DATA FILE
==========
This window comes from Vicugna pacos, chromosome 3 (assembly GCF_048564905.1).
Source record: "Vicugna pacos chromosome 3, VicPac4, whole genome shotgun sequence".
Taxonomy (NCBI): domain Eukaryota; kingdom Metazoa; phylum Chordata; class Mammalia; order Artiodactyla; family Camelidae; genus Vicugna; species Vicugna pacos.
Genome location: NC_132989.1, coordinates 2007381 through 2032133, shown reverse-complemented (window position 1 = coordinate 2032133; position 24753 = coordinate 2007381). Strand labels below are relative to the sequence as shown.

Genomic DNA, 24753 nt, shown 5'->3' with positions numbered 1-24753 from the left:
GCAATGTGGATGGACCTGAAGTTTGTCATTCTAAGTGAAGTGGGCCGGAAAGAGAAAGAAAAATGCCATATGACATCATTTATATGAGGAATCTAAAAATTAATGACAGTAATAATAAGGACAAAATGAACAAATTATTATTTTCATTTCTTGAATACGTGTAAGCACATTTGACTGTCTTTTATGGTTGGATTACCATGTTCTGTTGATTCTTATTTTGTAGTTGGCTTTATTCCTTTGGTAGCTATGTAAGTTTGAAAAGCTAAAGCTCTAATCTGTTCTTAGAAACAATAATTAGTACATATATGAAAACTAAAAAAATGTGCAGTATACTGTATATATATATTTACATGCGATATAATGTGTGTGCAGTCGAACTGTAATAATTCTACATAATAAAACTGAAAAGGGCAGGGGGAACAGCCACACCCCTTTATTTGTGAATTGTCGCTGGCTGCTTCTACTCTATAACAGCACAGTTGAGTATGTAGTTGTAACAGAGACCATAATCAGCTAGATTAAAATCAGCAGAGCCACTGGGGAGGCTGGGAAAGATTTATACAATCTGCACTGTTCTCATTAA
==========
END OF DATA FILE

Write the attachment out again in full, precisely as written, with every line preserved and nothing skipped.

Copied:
This window comes from Vicugna pacos, chromosome 3 (assembly GCF_048564905.1).
Source record: "Vicugna pacos chromosome 3, VicPac4, whole genome shotgun sequence".
Taxonomy (NCBI): domain Eukaryota; kingdom Metazoa; phylum Chordata; class Mammalia; order Artiodactyla; family Camelidae; genus Vicugna; species Vicugna pacos.
Genome location: NC_132989.1, coordinates 2007381 through 2032133, shown reverse-complemented (window position 1 = coordinate 2032133; position 24753 = coordinate 2007381). Strand labels below are relative to the sequence as shown.

Genomic DNA, 24753 nt, shown 5'->3' with positions numbered 1-24753 from the left:
GCAATGTGGATGGACCTGAAGTTTGTCATTCTAAGTGAAGTGGGCCGGAAAGAGAAAGAAAAATGCCATATGACATCATTTATATGAGGAATCTAAAAATTAATGACAGTAATAATAAGGACAAAATGAACAAATTATTATTTTCATTTCTTGAATACGTGTAAGCACATTTGACTGTCTTTTATGGTTGGATTACCATGTTCTGTTGATTCTTATTTTGTAGTTGGCTTTATTCCTTTGGTAGCTATGTAAGTTTGAAAAGCTAAAGCTCTAATCTGTTCTTAGAAACAATAATTAGTACATATATGAAAACTAAAAAAATGTGCAGTATACTGTATATATATATTTACATGCGATATAATGTGTGTGCAGTCGAACTGTAATAATTCTACATAATAAAACTGAAAAGGGCAGGGGGAACAGCCACACCCCTTTATTTGTGAATTGTCGCTGGCTGCTTCTACTCTATAACAGCACAGTTGAGTATGTAGTTGTAACAGAGACCATAATCAGCTAGATTAAAATCAGCAGAGCCACTGGGGAGGCTGGGAAAGATTTATACAATCTGCACTGTTCTCATTAA